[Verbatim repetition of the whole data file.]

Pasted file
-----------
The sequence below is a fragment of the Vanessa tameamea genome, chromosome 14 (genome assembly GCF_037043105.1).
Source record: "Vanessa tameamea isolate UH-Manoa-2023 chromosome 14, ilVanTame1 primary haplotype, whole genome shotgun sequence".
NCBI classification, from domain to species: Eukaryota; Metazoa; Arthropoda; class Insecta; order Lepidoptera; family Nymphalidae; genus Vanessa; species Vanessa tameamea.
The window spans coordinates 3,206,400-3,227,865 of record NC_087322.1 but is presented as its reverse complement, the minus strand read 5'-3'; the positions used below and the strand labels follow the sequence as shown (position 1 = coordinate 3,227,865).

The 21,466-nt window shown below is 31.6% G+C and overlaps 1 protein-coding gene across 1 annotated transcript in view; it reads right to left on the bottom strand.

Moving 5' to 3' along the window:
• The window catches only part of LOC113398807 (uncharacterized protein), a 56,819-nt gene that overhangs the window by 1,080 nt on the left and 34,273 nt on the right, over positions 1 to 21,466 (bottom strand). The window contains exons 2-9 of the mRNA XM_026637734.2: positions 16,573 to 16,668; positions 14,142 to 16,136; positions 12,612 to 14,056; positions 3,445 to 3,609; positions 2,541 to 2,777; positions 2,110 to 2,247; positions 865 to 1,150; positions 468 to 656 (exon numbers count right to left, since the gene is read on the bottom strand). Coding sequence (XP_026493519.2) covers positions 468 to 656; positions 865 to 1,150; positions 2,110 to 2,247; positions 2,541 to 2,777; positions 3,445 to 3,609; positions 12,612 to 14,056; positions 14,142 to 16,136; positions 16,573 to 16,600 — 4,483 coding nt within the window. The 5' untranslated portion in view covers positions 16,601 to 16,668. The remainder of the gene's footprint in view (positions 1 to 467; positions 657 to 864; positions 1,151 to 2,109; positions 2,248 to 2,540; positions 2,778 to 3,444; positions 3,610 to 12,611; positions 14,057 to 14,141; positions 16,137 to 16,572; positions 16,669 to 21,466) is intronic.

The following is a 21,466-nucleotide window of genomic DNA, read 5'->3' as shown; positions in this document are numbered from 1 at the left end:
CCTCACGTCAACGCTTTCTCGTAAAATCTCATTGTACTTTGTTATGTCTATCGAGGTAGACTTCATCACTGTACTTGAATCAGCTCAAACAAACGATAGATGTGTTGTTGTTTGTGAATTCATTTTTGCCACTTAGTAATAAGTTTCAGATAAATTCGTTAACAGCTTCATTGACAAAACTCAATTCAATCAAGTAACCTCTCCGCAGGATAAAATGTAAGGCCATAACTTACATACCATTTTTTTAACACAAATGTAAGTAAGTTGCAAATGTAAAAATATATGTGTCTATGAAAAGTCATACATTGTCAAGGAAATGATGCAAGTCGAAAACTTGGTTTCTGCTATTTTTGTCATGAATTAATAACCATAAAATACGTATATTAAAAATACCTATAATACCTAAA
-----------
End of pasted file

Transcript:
The sequence below is a fragment of the Vanessa tameamea genome, chromosome 14 (genome assembly GCF_037043105.1).
Source record: "Vanessa tameamea isolate UH-Manoa-2023 chromosome 14, ilVanTame1 primary haplotype, whole genome shotgun sequence".
NCBI classification, from domain to species: Eukaryota; Metazoa; Arthropoda; class Insecta; order Lepidoptera; family Nymphalidae; genus Vanessa; species Vanessa tameamea.
The window spans coordinates 3,206,400-3,227,865 of record NC_087322.1 but is presented as its reverse complement, the minus strand read 5'-3'; the positions used below and the strand labels follow the sequence as shown (position 1 = coordinate 3,227,865).

The 21,466-nt window shown below is 31.6% G+C and overlaps 1 protein-coding gene across 1 annotated transcript in view; it reads right to left on the bottom strand.

Moving 5' to 3' along the window:
• The window catches only part of LOC113398807 (uncharacterized protein), a 56,819-nt gene that overhangs the window by 1,080 nt on the left and 34,273 nt on the right, over positions 1 to 21,466 (bottom strand). The window contains exons 2-9 of the mRNA XM_026637734.2: positions 16,573 to 16,668; positions 14,142 to 16,136; positions 12,612 to 14,056; positions 3,445 to 3,609; positions 2,541 to 2,777; positions 2,110 to 2,247; positions 865 to 1,150; positions 468 to 656 (exon numbers count right to left, since the gene is read on the bottom strand). Coding sequence (XP_026493519.2) covers positions 468 to 656; positions 865 to 1,150; positions 2,110 to 2,247; positions 2,541 to 2,777; positions 3,445 to 3,609; positions 12,612 to 14,056; positions 14,142 to 16,136; positions 16,573 to 16,600 — 4,483 coding nt within the window. The 5' untranslated portion in view covers positions 16,601 to 16,668. The remainder of the gene's footprint in view (positions 1 to 467; positions 657 to 864; positions 1,151 to 2,109; positions 2,248 to 2,540; positions 2,778 to 3,444; positions 3,610 to 12,611; positions 14,057 to 14,141; positions 16,137 to 16,572; positions 16,669 to 21,466) is intronic.

The following is a 21,466-nucleotide window of genomic DNA, read 5'->3' as shown; positions in this document are numbered from 1 at the left end:
CCTCACGTCAACGCTTTCTCGTAAAATCTCATTGTACTTTGTTATGTCTATCGAGGTAGACTTCATCACTGTACTTGAATCAGCTCAAACAAACGATAGATGTGTTGTTGTTTGTGAATTCATTTTTGCCACTTAGTAATAAGTTTCAGATAAATTCGTTAACAGCTTCATTGACAAAACTCAATTCAATCAAGTAACCTCTCCGCAGGATAAAATGTAAGGCCATAACTTACATACCATTTTTTTAACACAAATGTAAGTAAGTTGCAAATGTAAAAATATATGTGTCTATGAAAAGTCATACATTGTCAAGGAAATGATGCAAGTCGAAAACTTGGTTTCTGCTATTTTTGTCATGAATTAATAACCATAAAATACGTATATTAAAAATACCTATAATACCTAAA